Scuba diving offers a unique opportunity to explore the underwater world, but it also comes with its own set of risks. As a scuba diver, it’s crucial to have the right equipment to increase your safety and be prepared for emergencies, especially when diving in remote locations. In this blog post, we’ll take a closer look at some of the essential personal emergency equipment scuba divers should carry when diving in remote locations.
The ultimate emergency call device for diving in a remote location is PLB which stands for Personal Locator Beacon. PLBs are small, handheld devices that send a distress signal to rescue services in an emergency. They can be used when other communication devices may not work, making them an essential piece of equipment for scuba divers diving in remote locations.
1. Radio-Based Short Distance PLB
The Nautilus LifeLine Marine VHF Rescue GPS is a must-have piece of equipment for any scuba diver who wants to increase their safety. It’s a small and compact device that works as a PLB, EPIRB, and satellite messenger. With the LifeLine Marine Rescue GPS, divers can communicate directly with boats and ships around them, making it easier for rescuers to locate them in an emergency. This device is also super tough, affordable, and easy to use, making it an excellent option for scuba divers diving in remote locations.
Features of Nautilus:
- Universal - All modern commercial ships and most yachts are equipped with AIS and DSC allowing universal worldwide use of the Nautilus Marine Rescue GPS.
- Accurate positioning - GPS position accurate to 1.5 metres and a man overboard distress message will be broadcast to all AIS equipped ships up to 34 miles away as well as a special DSC message to the marine radio on your own vessel.
- AIS/DSC Technology Each GPS is programmed at our factory with an MMSI number allowing automatic AIS functionality as soon as your unit is powered up. USA Region Only: Your ship’s MMSI must be loaded with the simple to use built-in optical sensor to activate DSC functionality
2. Global GPS GARMIN in-Reach Mini 2 PLB
The GARMIN in-Reach Mini2 Satellite Communicator is another device that scuba divers should consider carrying when diving in remote locations. It’s a palm-sized satellite communicator that allows divers to maintain off-the-grid contact with the outside world. In case of an emergency, divers can trigger an interactive SOS message to GEOS, the Garmin-powered International Emergency Response Coordination Centre, which has professional 24/7 global monitoring and response. This device is also lightweight and compact, making it easy for divers to carry with them on their dives. Another huge advantage is - if you already have Garmin Dive COmputer or about to buy one, you can plug your emergency diving device such as Garmin inReach Mini to your dive computer to operate some functions by just using your dive watch.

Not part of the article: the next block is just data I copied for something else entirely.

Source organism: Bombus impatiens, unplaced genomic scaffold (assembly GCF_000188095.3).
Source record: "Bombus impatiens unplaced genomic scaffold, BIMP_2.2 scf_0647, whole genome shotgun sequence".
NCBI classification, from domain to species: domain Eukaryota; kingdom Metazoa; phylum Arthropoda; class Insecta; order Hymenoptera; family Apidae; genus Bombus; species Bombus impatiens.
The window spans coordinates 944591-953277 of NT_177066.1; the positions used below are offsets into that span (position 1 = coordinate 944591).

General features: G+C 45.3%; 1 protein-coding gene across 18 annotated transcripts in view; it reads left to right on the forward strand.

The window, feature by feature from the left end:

Features of Garmin inReach Mini2:
- Offshore? Out of mobile phone range? Communicate on the 100% Iridium® satellite network - in range as long as satellites are above your head
- In case of emergency, trigger an interactive SOS message to GEOS, the Garmin-powered International Emergency Response Coordination Centre (IERCC) with professional 24/7 global monitoring and response centre (satellite subscription required) .
- Track your location, and share it with those at home or out in the field so they can see your progress or ping your device for your GPS location and more (satellite subscription required)
- Instead of relying on mobile phone coverage, your messages, SOS alerts and tracking are transferred via the global Iridium satellite network (satellite subscription required
- Connects to following Garmin Dive Computers: Garmin G1 and G1 Solar, Descent Mk1, Descent Mk2, Descent Mk2i, Descent Mk2S.
3. Knife, Light, Strobe, DSMB
Sometimes even inexpensive kit can become quite important in emergency. When diving in remote locations, it’s essential to have a knife or a cutter, light, and DSMB (Delayed Surface Marker Buoy). A dive knife can be a life-saving tool in an emergency. It can help divers cut through fishing lines or other dangerous debris that may entangle them underwater. A dive light is also crucial when diving in low-light conditions, allowing divers to see and navigate their surroundings clearly. Most of all a dive light or a strobe equipped with SOS mode is an excellent tool for attracting attention to your position on surface at night in emergency. Lastly, a DSMB is an essential piece of safety equipment that divers can use to signal their position to boats and other divers on the surface.
Our personal diving safety collections:
4. First Aid Kit and Oxygen Kit
This one is easy as these should always be readily available from the boat or a liveaboard you are staying on. It’s also important to carry a first aid kit and an oxygen kit when diving in remote locations. A first aid kit should include basic medical supplies such as bandages, antiseptic wipes, and pain relievers. An oxygen kit can be used to treat divers who may be experiencing decompression sickness or other diving-related injuries. Having these kits on hand can help divers be prepared for emergencies and increase their chances of survival if an accident occurs.
It’s important to remember that emergencies are rare in diving, but by being prepared and having the right equipment, scuba divers can increase their safety and be ready to respond to emergencies if they occur. When diving in remote locations, it’s essential to carry a range of personal emergency equipment, including communication devices, a knife, a light, a DSMB, a first aid kit, an oxygen kit, and a PLB. By having these items on hand, scuba divers can dive with confidence and enjoy the underwater world while minimizing the risks.